Residents of this region are quite used to the ‘winds of October’ which signal the transition from spring conditions to those of the summer months.

The early October winds in 2021, however, may also be regarded as the ‘Winds of Change’ for NSW political life.

A great many NSW residents have been caught by surprise by the heavy gusts which have swept through Macquarie Street since Friday and upended the familiar, more or less orderly and apparently enduring political arrangements of the Coalition government.

The shock resignation on Friday by reigning Premier, Gladys Berejiklian, in the face of the moral ‘no choice’ alternative in the decision by the ICAC to pursue formal inquiries into allegations of improper behaviour by her relating to the allocation of government funding to two regional projects favoured by a Liberal member with whom she reportedly had a long-term relationship, not only stunned her party and large numbers of ordinary citizens but set in motion a subsequent cascade of changes in the Coalition which are still in play.

The creation of a sudden vacancy for the Premier’s chair led to an immediate bout of jockeying and head-counting at the senior leadership level of the NSW Liberal Party although the strong likelihood was that Treasurer Dominic Perrottet can comfortably reflect the widespread view he was the heir apparent to Ms Berejiklian.

Another possible contender for the top job, Andrew Constance, the current Transport Minister and popular Member for Bega who last year indicated he was in favour of moving to the federal sphere, added to the weekend turmoil to announce he would also leave state politics and seek a Canberra berth via the seat of Gilmore.

Then, on Monday, the NSW electors were given a new chapter of political drama when the NSW Deputy Premier and leader of the Nationals, John Barilaro, announced that he too was quitting. Mr Barilaro gave the press conference a number of reasons for his decision and its timing. He said he had been considering the question of standing down for some time but had been galvanised into acting by the resignation of Ms Berejiklian.

He said he did not want to carry on as deputy premier under a newly-elected premier only to submit his resignation ‘a week later’.

Mr Barilaro said he had served as the Nationals’ leader and Deputy Premier since 2016. He said he had been proud to serve the people of NSW during his decade in the NSW Parliament and listed a number of policy achievements and regional developments of which he had overseen as Minister for Regional NSW, Industry and Trade.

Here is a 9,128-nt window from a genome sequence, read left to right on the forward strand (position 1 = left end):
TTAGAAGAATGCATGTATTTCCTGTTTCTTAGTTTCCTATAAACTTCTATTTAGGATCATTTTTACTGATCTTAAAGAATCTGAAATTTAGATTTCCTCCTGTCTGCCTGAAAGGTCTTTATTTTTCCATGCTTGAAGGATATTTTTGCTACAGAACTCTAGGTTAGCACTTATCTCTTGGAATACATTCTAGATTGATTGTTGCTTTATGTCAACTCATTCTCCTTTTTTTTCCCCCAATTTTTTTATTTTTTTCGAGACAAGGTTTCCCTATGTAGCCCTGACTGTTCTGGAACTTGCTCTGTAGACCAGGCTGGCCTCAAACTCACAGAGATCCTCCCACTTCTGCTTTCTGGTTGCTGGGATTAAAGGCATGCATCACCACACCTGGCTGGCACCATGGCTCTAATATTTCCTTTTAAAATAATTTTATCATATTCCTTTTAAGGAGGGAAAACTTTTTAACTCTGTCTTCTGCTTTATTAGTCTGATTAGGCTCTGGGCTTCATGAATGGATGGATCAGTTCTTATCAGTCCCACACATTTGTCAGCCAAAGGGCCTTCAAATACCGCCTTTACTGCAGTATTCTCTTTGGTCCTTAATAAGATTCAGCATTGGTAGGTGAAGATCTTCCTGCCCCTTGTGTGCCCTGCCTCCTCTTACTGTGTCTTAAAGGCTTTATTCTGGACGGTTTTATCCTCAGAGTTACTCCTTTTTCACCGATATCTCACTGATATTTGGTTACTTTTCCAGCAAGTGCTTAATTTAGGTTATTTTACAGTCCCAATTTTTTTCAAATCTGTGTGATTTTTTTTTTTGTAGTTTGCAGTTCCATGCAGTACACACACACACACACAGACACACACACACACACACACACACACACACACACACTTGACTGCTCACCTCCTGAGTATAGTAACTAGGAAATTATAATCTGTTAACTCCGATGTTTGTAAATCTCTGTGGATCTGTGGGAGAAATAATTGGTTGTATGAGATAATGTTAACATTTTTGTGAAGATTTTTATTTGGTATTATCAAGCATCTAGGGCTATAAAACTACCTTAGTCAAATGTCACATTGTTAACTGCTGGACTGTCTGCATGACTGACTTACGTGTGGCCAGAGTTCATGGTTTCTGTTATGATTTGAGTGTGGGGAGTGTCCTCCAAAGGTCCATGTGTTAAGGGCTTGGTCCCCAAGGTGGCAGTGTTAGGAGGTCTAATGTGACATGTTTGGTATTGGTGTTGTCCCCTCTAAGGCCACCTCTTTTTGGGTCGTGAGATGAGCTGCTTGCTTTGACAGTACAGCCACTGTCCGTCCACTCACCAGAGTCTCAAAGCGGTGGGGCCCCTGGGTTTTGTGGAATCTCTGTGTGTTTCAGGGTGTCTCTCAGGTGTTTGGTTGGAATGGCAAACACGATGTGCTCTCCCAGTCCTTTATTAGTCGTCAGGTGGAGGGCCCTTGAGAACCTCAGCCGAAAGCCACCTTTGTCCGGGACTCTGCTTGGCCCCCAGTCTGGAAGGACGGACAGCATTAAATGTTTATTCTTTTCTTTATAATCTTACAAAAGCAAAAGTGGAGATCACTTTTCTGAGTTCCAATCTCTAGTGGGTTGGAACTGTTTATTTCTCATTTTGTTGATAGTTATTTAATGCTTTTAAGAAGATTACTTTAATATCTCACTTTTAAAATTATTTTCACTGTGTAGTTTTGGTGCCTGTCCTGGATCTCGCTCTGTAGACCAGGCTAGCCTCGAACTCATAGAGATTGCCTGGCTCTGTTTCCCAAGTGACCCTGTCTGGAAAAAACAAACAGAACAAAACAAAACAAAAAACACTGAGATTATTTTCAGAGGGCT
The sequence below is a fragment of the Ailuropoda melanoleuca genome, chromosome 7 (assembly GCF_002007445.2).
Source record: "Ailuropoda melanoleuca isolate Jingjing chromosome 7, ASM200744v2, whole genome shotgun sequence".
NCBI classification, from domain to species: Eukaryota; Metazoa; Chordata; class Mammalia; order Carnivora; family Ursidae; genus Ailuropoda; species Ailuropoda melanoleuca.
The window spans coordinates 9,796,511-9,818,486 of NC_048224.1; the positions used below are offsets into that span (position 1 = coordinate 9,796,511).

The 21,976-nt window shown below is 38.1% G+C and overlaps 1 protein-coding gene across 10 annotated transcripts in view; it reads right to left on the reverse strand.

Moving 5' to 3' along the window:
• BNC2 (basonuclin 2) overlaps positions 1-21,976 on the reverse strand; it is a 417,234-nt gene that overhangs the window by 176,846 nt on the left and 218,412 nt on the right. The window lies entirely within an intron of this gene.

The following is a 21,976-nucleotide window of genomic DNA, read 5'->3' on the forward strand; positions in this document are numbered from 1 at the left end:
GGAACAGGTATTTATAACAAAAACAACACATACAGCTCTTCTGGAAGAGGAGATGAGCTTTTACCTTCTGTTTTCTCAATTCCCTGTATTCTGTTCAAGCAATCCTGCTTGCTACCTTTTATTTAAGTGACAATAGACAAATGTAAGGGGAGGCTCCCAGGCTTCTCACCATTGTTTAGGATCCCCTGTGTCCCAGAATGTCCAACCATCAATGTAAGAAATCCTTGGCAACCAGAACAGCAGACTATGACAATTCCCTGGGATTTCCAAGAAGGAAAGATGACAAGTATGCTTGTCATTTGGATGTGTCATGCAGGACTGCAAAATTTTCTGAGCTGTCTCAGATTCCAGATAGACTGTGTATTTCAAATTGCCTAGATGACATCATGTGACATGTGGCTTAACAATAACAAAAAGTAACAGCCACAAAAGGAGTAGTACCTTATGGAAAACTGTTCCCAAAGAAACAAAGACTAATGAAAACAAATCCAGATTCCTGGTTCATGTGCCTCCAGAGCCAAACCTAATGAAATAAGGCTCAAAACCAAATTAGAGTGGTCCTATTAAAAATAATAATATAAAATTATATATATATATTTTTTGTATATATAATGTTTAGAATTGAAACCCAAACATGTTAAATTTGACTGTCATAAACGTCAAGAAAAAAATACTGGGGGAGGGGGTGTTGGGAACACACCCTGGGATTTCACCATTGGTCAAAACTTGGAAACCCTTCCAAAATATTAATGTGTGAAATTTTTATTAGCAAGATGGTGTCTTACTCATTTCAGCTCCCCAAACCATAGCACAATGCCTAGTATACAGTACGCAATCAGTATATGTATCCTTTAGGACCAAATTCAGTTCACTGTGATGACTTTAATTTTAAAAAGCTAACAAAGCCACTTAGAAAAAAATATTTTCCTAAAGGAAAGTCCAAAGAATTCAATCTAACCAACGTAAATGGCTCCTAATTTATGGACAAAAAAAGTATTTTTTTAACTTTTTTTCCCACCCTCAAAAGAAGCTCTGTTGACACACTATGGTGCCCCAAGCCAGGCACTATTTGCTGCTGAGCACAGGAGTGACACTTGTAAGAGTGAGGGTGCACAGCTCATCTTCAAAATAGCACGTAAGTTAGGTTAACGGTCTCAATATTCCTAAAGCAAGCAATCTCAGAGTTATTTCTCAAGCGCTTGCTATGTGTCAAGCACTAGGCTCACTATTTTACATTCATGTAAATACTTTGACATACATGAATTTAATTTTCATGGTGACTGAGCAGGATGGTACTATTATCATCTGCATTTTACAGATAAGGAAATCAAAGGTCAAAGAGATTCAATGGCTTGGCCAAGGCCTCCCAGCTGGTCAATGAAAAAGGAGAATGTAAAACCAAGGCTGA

Mr Barilaro also spoke of the heavy demands of political life in recent years; the extreme drought, the bushfires and their aftermath, the mouse plague, and the deep problems created by the COVID-19 pandemic in the state.

He also alluded to the psychological toll his role had taken during the controversial ‘Koala protection issue’ which dogged the coalition last year and led him to take months of stress leave.

He also was scathing about the effect that an online social media campaign mounted by an individual against him had had on himself and his family. That matter is continuing in a defamation case mounted by Mr Barilaro.

Mr Barilaro said he had decided to leave political life altogether and not pursue an earlier option to seek a seat in the Federal Parliament.

As to his replacement as leader of the Nationals in NSW Mr Barilaro said his party had many experienced people capable of taking on the task.

The leadership upheaval in the NSW government has been food and drink for political journalists and commentators and will continue to be so for some time.

The political opponents of the government are already marshalling their resources and dusting down policies in preparation for the months ahead.

However, despite the turmoil of recent days it is likely that the new government, led by a new premier and a rejigged team will be well positioned to defend the ramparts.

The COVID crisis in NSW is showing signs of winding down and the incidence of lockdowns may also be destined to dwindle.

The Berejiklian legacy contains a handy roadmap for the future and the new ministry seems set to follow it

A state returning to work and school, rebuilding and recovering, and planning for the year ahead is probably keen to get on with the tasks in hand and less interested in political argy-bargy for some time to come.

It may well be that Mr Perrottet will find the job of governing a little easier than would have been the case if the wind of change had swept through Macquarie Street a few months ago.

It is also clear that residents of NSW will be looking for leadership offering sensitive and appropriate policy offerings as the state moves into the summer months – and beyond.

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